This is yet another forward, that i got via Facebook… It is so true, we move through life like a pizza through the oven, almost like a robot.. And most times, we fail to notice things around us, people who are there doing something different.. We always seem to be in a hurry to move on, to get to the next point.. Unfortunately we fail to enjoy the moment… Do read on to know why i said this…

A man sat at a metro station in Washington DC and started to play the violin; it
was a cold January morning. He played six Bach pieces for about 45
minutes. During that time, since it was rush hour, it was calculated
that thousands of people went through the station, most of them on their
way to work.

Three minutes went by and a middle aged man
noticed there was musician playing. He slowed his pace and stopped for a
few seconds and then hurried up to meet his schedule.

A minute
later, the violinist received his first dollar tip: a woman threw the
money in the till and without stopping continued to walk.

A few
minutes later, someone leaned against the wall to listen to him, but
the man looked at his watch and started to walk again. Clearly he was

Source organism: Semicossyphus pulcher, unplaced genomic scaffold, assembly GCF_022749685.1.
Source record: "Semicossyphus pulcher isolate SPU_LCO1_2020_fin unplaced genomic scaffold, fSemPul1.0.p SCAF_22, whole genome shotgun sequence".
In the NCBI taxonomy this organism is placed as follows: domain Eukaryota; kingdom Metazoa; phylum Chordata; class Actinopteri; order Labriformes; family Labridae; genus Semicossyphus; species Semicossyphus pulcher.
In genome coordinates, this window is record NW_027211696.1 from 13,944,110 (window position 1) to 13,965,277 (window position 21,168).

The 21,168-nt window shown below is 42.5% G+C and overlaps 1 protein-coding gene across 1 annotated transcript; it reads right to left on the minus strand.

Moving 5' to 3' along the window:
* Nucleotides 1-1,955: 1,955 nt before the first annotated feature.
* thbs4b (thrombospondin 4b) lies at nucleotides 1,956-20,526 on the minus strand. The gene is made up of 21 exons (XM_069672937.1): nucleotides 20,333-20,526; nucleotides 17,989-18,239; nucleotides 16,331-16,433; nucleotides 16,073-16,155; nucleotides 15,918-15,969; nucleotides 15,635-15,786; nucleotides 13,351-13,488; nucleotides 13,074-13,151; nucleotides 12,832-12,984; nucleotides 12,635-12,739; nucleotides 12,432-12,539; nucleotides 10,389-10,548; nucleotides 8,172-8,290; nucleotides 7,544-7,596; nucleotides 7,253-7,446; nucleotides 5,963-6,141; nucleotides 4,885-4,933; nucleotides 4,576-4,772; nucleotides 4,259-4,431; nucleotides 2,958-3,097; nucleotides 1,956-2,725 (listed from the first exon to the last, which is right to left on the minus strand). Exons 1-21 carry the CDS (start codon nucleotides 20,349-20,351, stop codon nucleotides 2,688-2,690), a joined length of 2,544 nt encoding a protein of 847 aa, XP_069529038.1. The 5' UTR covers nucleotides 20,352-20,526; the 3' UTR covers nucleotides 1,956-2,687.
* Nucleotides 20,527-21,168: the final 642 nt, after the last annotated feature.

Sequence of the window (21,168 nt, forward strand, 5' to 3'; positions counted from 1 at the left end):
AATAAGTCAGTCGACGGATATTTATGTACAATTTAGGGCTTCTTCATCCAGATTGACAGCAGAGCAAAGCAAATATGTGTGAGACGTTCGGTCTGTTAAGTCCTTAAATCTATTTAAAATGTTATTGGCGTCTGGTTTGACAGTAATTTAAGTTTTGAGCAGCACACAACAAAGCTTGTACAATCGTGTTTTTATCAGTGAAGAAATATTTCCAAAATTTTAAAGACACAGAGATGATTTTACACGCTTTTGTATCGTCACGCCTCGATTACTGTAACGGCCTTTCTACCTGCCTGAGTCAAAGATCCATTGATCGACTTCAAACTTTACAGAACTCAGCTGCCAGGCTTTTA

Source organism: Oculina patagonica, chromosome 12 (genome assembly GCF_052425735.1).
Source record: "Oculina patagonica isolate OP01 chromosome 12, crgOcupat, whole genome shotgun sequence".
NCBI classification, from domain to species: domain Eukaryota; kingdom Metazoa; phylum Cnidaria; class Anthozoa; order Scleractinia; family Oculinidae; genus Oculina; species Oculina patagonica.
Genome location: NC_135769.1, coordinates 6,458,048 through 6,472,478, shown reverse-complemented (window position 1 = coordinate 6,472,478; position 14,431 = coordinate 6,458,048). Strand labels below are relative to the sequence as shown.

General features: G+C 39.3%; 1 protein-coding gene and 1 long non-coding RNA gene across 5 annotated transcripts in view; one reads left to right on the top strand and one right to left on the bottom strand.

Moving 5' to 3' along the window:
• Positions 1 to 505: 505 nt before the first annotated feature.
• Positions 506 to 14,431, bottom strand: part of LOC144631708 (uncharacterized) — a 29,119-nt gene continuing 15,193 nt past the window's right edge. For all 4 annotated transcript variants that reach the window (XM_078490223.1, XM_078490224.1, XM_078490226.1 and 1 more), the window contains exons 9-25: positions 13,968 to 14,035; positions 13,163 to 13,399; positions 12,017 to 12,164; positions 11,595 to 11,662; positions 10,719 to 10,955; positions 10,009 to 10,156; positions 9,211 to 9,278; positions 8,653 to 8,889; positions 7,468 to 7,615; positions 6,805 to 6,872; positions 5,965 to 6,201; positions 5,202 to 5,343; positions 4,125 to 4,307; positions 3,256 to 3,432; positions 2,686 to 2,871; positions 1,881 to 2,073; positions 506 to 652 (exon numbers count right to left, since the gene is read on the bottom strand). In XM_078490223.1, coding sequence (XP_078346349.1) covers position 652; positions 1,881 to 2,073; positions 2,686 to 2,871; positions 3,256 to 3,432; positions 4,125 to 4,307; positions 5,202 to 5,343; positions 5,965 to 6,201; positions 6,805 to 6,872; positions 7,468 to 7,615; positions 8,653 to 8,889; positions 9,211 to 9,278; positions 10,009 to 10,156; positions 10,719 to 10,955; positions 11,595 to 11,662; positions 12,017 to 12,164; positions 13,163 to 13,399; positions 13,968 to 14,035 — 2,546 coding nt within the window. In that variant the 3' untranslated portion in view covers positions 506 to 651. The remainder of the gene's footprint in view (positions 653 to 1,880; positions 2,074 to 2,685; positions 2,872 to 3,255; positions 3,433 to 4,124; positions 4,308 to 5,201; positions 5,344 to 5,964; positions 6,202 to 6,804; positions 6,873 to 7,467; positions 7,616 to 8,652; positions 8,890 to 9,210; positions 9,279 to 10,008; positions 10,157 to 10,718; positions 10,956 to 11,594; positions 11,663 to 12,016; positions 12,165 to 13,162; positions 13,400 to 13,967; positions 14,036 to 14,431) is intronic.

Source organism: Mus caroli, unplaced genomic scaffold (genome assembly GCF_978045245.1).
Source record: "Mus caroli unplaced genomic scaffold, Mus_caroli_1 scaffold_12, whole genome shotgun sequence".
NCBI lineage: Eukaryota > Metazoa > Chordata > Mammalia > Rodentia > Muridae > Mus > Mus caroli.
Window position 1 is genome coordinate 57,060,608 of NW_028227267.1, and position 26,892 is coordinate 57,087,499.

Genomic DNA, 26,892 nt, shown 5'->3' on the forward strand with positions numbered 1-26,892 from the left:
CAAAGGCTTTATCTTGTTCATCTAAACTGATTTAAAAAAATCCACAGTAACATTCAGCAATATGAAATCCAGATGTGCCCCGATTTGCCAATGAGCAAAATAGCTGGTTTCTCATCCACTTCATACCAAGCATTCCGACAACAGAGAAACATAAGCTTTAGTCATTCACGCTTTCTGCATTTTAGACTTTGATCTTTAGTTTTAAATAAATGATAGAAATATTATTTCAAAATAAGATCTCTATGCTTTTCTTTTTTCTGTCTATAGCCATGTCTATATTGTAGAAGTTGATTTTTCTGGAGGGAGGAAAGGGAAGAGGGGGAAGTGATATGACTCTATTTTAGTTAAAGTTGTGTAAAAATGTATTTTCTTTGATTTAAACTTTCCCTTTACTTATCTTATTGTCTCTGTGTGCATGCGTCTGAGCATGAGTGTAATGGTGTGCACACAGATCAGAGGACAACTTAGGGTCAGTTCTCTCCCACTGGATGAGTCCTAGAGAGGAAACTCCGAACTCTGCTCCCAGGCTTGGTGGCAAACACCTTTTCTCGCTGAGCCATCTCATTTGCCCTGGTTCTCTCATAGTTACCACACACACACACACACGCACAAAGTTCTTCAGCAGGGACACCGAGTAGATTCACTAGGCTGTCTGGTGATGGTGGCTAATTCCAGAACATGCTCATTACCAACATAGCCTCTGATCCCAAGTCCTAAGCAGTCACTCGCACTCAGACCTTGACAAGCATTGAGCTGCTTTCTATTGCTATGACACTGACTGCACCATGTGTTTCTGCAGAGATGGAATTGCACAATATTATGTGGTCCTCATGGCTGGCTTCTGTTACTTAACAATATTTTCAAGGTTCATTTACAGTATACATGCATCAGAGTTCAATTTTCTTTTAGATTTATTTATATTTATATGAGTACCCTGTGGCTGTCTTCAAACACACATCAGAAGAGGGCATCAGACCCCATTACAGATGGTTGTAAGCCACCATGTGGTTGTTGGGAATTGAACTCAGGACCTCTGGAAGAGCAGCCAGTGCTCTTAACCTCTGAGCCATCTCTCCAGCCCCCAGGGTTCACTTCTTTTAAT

late for work.

The one who paid the most attention was a 3 year
old boy. His mother tagged him along, hurried but the kid stopped to
look at the violinist.

Finally the mother pushed hard and the
child continued to walk turning his head all the time. This action was
repeated by several other children. All the parents, without exception,
forced them to move on.

In the 45 minutes the musician played,
only 6 people stopped and stayed for a while. About 20 gave him money
but continued to walk their normal pace. He collected $32. When he
finished playing and silence took over, no one noticed it. No one
applauded, nor was there any recognition.

No one knew this but
the violinist was Joshua Bell, one of the top musicians in the world. He
played one of the most intricate pieces ever written,with a violin
worth 3.5 million dollars.

Two days before his playing in the subway, Joshua Bell sold out at a theater in Boston and the seats average $100.

This is a real story. Joshua Bell playing incognito in the metro station

was organized by the Washington Post as part of a social experiment
about perception, taste and priorities of people. The outlines were: in a
commonplace environment at an inappropriate hour: Do we perceive

Do we stop to appreciate it? Do we recognize the talent in an unexpected context?

One of the possible conclusions from this experience could be: If we do
not have a moment to stop and listen to one of the best musicians in
the world playing the best music ever written, how many other things are
we missing?